ERM Framework Stages of Risk Response

The ERM framework helps you to address various stages of risk response and determine appropriate controls. Your response and mitigation strategy will vary by the type of risk, risk profile, and risk tolerance. The stages of risk response include the following: 

  • Accept: If it costs more to mitigate the risk, accept the risk and monitor the results. 
  • Avoid: This is the best response to threats with a high probability of financial loss or detrimental outcomes. 
  • Reduce: If the risk is likely to occur, but presents an opportunity that outweighs minimal financial loss or other factors, mitigate the threats with framework controls and monitor them. 
  • Share: Transfer risk that carries more significant threats and use insurance or third-party mitigation techniques to hedge against loss or problematic outcomes. 

Stage Four Questions:

  • Do our internal control environment and risk response and mitigation strategy have appropriate checks and balances that create accountability for risk owners?
  • Do we have a policy and procedure in place to review risk controls and risk ownership?
  • How often will we monitor and review controls and control ownership?
  • Did we establish the appropriate response strategy and controls against our risk tolerance for specific types of events?
  • Did we account for external vendor-controlled systems and partnerships with internal ownership and response controls?

ERM Framework Stage Five: Optimize Risk

Risk optimization is the final stage. The specific tools you need to optimize risk varies based on resources and overall objectives. Consult your ERM objectives to pick the set of analytics capabilities and reporting technology you need. These should not drive the type of ERM framework you develop. 

Monitor and review ERM program performance in order to create a data-driven, objective feedback loop. This iterative loop flows across the enterprise at all levels and in all directions to optimize risk management. Then, use that data to identify areas of opportunity to revise and enhance the ERM program.

Leverage compliance audits that match best practices for your industry and governance requirements. Create a role-based, risk reporting dashboard to track and report on strategic risk objectives, control metrics, and KPIs. Modern ERM software platforms provide cloud-based dashboards with built-in business intelligence and user-friendly reporting features.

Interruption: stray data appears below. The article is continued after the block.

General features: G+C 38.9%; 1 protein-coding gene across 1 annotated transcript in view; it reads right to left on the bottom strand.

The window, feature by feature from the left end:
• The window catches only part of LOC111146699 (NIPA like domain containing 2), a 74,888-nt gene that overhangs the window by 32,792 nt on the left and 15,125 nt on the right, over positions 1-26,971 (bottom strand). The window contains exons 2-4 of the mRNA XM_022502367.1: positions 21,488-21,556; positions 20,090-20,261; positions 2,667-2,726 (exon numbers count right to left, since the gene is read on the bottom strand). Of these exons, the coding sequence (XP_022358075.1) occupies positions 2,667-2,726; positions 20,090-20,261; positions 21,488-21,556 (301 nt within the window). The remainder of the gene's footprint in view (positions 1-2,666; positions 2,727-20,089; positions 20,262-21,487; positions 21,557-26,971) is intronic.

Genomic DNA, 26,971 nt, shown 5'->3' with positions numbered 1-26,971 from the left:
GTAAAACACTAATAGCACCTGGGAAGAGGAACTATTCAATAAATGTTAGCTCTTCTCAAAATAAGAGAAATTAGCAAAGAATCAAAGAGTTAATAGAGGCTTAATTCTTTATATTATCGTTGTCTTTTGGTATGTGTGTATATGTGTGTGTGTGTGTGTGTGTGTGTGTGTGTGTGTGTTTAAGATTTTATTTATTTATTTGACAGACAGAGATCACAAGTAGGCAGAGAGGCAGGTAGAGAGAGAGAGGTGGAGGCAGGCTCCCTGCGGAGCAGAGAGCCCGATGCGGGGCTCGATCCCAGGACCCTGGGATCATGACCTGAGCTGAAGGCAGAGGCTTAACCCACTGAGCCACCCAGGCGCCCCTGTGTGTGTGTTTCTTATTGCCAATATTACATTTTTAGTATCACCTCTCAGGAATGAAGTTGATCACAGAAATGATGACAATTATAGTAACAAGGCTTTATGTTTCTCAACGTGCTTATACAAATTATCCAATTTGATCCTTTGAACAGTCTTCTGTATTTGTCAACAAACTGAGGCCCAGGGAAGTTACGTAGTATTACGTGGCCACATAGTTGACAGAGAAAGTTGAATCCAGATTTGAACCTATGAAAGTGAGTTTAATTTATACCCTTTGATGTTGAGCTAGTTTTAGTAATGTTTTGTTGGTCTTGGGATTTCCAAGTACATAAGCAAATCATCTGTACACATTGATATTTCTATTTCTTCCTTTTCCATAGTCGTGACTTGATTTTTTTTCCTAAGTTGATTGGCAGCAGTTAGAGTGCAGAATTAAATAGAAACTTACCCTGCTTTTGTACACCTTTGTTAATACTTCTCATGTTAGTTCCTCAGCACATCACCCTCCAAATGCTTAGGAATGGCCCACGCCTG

Stage Five Questions:

  • Do our risk monitoring reports and ERM dashboards enable management to adjust to real-time risk environments?
  • Did we incorporate IT and cybersecurity governance best practices to optimize security risks and determine if our ERM infrastructure complies with modern, cloud-based security standards?
  • Does our ERM infrastructure and operations empower continuous risk monitoring, reporting, and communication using automation and continuous integration practices? 
  • What is our optimal cadence for reviewing and modifying our ERM framework, based on analysis of our risk response and overall risk environment? 
  • Does our custom framework empower risk awareness and transparency and break down risk silos?

Tools for Developing Custom ERM Framework Components

Creating a custom ERM framework involves leveraging risk management best practices, tools, and proven strategy. Incorporate the following risk management tools to develop custom ERM framework components that fit the enterprise’s — and the customer's — needs: 

  • Risk Appetite Statements (RAS): This documentation defines the key risk considerations for risk response and mitigation in aggregate, based on enterprise objectives and overall risk profile. 
  • Risk Tolerance Models: Your custom ERM framework should outline the level at which the enterprise can safely identify, control, and respond to threats and opportunities. For free downloadable risk assessment templates, see “Free Risk Assessment Form Templates and Samples.” 
  • Risk Reporting Dashboards: Risk management platforms have risk reporting dashboards. Design role-based dashboards based on the ERM steering committee members and responsibilities. Use ERM dashboards to monitor key risk indicators. To learn more about risk management software features and advantages, read “How to Choose the Right Risk Management Software.”
  • Risk Data Analytics and KPIs: Use key risk indicators and metrics to monitor and determine risk thresholds and accountability. ERM dashboards are tools for monitoring and reporting risk metrics and KPIs. 
  • Internal Compliance Audits: Leverage RCSAs for each business unit to assess the effectiveness of internal controls and measure compliance standards. To learn more about compliance audits, see “Compliance Auditing 101: Types, Regulations and Processes.”
  • Stochastic Risk Models: Model risk using this popular form of financial modeling in order to determine risk forecasts. The method also identifies the probability of uncertain threats and risk opportunities occurring at random. 
  • Risk Management Plan Templates: A risk management plan is a schematic within your ERM framework that helps specify your ERM approach. Use risk management plan templates like risk registers and a risk assessment matrix to create a custom ERM framework. To learn more about risk management plans and to find free downloadable templates, see “Free Risk Management Plan Templates.

Risk Assessment Matrix Template

Download Risk Assessment Matrix

Microsoft Excel | Microsoft Word | Adobe PDF | Smartsheet

Use this risk assessment matrix template to get a quick overview of the relationship between risk probability and severity. The template’s simple color scheme distinguishes between different risk ratings.

Custom ERM Framework Criteria